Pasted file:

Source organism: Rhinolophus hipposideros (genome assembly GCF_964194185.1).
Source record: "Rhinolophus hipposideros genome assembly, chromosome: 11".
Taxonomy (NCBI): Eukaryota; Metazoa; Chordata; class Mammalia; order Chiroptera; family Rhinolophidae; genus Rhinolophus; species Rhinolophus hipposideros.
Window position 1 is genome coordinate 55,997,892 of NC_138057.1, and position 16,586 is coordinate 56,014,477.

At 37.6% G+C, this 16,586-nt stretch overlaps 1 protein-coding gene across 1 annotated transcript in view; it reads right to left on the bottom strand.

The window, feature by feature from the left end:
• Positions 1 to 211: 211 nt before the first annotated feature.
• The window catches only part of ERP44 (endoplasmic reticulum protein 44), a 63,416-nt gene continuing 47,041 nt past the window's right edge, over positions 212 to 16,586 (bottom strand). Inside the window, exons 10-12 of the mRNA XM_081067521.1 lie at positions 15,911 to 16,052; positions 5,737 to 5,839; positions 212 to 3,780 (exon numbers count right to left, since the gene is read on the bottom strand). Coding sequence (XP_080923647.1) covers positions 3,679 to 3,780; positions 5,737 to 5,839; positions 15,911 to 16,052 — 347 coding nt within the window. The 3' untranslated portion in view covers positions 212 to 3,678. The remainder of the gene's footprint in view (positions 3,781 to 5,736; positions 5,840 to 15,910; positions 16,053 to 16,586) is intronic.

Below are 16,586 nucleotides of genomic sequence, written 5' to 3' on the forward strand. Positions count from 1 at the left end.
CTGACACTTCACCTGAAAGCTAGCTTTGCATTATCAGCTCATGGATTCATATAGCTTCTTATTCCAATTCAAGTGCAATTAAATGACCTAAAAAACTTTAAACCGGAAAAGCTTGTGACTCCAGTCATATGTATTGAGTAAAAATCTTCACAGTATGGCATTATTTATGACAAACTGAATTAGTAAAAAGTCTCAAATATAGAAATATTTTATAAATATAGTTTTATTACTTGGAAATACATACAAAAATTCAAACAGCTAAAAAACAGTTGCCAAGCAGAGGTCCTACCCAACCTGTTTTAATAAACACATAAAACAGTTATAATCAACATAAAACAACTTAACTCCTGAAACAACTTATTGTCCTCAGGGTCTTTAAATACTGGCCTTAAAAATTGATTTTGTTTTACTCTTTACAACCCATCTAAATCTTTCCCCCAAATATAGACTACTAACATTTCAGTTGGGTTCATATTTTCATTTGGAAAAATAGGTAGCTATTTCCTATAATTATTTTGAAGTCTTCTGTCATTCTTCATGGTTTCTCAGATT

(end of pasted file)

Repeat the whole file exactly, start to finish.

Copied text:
Source organism: Rhinolophus hipposideros (genome assembly GCF_964194185.1).
Source record: "Rhinolophus hipposideros genome assembly, chromosome: 11".
Taxonomy (NCBI): Eukaryota; Metazoa; Chordata; class Mammalia; order Chiroptera; family Rhinolophidae; genus Rhinolophus; species Rhinolophus hipposideros.
Window position 1 is genome coordinate 55,997,892 of NC_138057.1, and position 16,586 is coordinate 56,014,477.

At 37.6% G+C, this 16,586-nt stretch overlaps 1 protein-coding gene across 1 annotated transcript in view; it reads right to left on the bottom strand.

The window, feature by feature from the left end:
• Positions 1 to 211: 211 nt before the first annotated feature.
• The window catches only part of ERP44 (endoplasmic reticulum protein 44), a 63,416-nt gene continuing 47,041 nt past the window's right edge, over positions 212 to 16,586 (bottom strand). Inside the window, exons 10-12 of the mRNA XM_081067521.1 lie at positions 15,911 to 16,052; positions 5,737 to 5,839; positions 212 to 3,780 (exon numbers count right to left, since the gene is read on the bottom strand). Coding sequence (XP_080923647.1) covers positions 3,679 to 3,780; positions 5,737 to 5,839; positions 15,911 to 16,052 — 347 coding nt within the window. The 3' untranslated portion in view covers positions 212 to 3,678. The remainder of the gene's footprint in view (positions 3,781 to 5,736; positions 5,840 to 15,910; positions 16,053 to 16,586) is intronic.

Below are 16,586 nucleotides of genomic sequence, written 5' to 3' on the forward strand. Positions count from 1 at the left end.
CTGACACTTCACCTGAAAGCTAGCTTTGCATTATCAGCTCATGGATTCATATAGCTTCTTATTCCAATTCAAGTGCAATTAAATGACCTAAAAAACTTTAAACCGGAAAAGCTTGTGACTCCAGTCATATGTATTGAGTAAAAATCTTCACAGTATGGCATTATTTATGACAAACTGAATTAGTAAAAAGTCTCAAATATAGAAATATTTTATAAATATAGTTTTATTACTTGGAAATACATACAAAAATTCAAACAGCTAAAAAACAGTTGCCAAGCAGAGGTCCTACCCAACCTGTTTTAATAAACACATAAAACAGTTATAATCAACATAAAACAACTTAACTCCTGAAACAACTTATTGTCCTCAGGGTCTTTAAATACTGGCCTTAAAAATTGATTTTGTTTTACTCTTTACAACCCATCTAAATCTTTCCCCCAAATATAGACTACTAACATTTCAGTTGGGTTCATATTTTCATTTGGAAAAATAGGTAGCTATTTCCTATAATTATTTTGAAGTCTTCTGTCATTCTTCATGGTTTCTCAGATT